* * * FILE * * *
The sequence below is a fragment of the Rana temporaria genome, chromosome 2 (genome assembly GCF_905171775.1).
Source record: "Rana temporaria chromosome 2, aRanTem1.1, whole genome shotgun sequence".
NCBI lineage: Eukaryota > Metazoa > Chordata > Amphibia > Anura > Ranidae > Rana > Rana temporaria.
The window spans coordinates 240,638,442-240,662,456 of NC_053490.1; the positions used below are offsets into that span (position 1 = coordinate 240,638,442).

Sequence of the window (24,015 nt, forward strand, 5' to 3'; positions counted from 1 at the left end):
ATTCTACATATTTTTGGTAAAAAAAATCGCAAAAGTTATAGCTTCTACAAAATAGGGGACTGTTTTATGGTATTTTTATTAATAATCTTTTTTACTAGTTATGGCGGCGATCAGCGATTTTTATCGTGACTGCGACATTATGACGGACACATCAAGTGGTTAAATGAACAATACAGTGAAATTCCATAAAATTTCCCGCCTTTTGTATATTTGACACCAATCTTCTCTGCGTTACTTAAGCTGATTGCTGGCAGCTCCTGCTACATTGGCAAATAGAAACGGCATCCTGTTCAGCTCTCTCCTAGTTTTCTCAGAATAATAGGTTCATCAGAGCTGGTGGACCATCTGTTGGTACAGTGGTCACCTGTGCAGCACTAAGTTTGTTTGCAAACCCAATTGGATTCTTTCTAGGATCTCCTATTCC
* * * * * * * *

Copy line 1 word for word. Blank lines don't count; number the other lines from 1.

The sequence below is a fragment of the Rana temporaria genome, chromosome 2 (genome assembly GCF_905171775.1).